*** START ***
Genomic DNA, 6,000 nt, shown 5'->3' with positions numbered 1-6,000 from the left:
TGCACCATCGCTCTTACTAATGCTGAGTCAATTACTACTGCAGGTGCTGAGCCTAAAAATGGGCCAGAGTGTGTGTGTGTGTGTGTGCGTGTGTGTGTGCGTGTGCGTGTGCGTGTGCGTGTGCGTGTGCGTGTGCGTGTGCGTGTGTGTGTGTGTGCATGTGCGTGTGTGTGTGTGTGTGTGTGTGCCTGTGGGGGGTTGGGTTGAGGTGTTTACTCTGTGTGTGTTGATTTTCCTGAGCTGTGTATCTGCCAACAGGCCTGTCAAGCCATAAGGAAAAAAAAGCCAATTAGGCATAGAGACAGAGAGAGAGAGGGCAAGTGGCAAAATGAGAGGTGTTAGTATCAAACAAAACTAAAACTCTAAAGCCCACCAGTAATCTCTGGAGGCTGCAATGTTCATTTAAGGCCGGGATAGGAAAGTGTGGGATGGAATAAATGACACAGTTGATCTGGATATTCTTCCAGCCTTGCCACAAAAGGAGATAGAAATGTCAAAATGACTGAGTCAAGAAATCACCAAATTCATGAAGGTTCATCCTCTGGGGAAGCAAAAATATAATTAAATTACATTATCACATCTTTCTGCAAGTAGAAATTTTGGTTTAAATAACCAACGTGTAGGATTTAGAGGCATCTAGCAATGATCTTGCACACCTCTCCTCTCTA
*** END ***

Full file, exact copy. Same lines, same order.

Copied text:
Genomic DNA, 6,000 nt, shown 5'->3' with positions numbered 1-6,000 from the left:
TGCACCATCGCTCTTACTAATGCTGAGTCAATTACTACTGCAGGTGCTGAGCCTAAAAATGGGCCAGAGTGTGTGTGTGTGTGTGTGCGTGTGTGTGTGCGTGTGCGTGTGCGTGTGCGTGTGCGTGTGCGTGTGCGTGTGCGTGTGTGTGTGTGTGCATGTGCGTGTGTGTGTGTGTGTGTGTGTGCCTGTGGGGGGTTGGGTTGAGGTGTTTACTCTGTGTGTGTTGATTTTCCTGAGCTGTGTATCTGCCAACAGGCCTGTCAAGCCATAAGGAAAAAAAAGCCAATTAGGCATAGAGACAGAGAGAGAGAGGGCAAGTGGCAAAATGAGAGGTGTTAGTATCAAACAAAACTAAAACTCTAAAGCCCACCAGTAATCTCTGGAGGCTGCAATGTTCATTTAAGGCCGGGATAGGAAAGTGTGGGATGGAATAAATGACACAGTTGATCTGGATATTCTTCCAGCCTTGCCACAAAAGGAGATAGAAATGTCAAAATGACTGAGTCAAGAAATCACCAAATTCATGAAGGTTCATCCTCTGGGGAAGCAAAAATATAATTAAATTACATTATCACATCTTTCTGCAAGTAGAAATTTTGGTTTAAATAACCAACGTGTAGGATTTAGAGGCATCTAGCAATGATCTTGCACACCTCTCCTCTCTA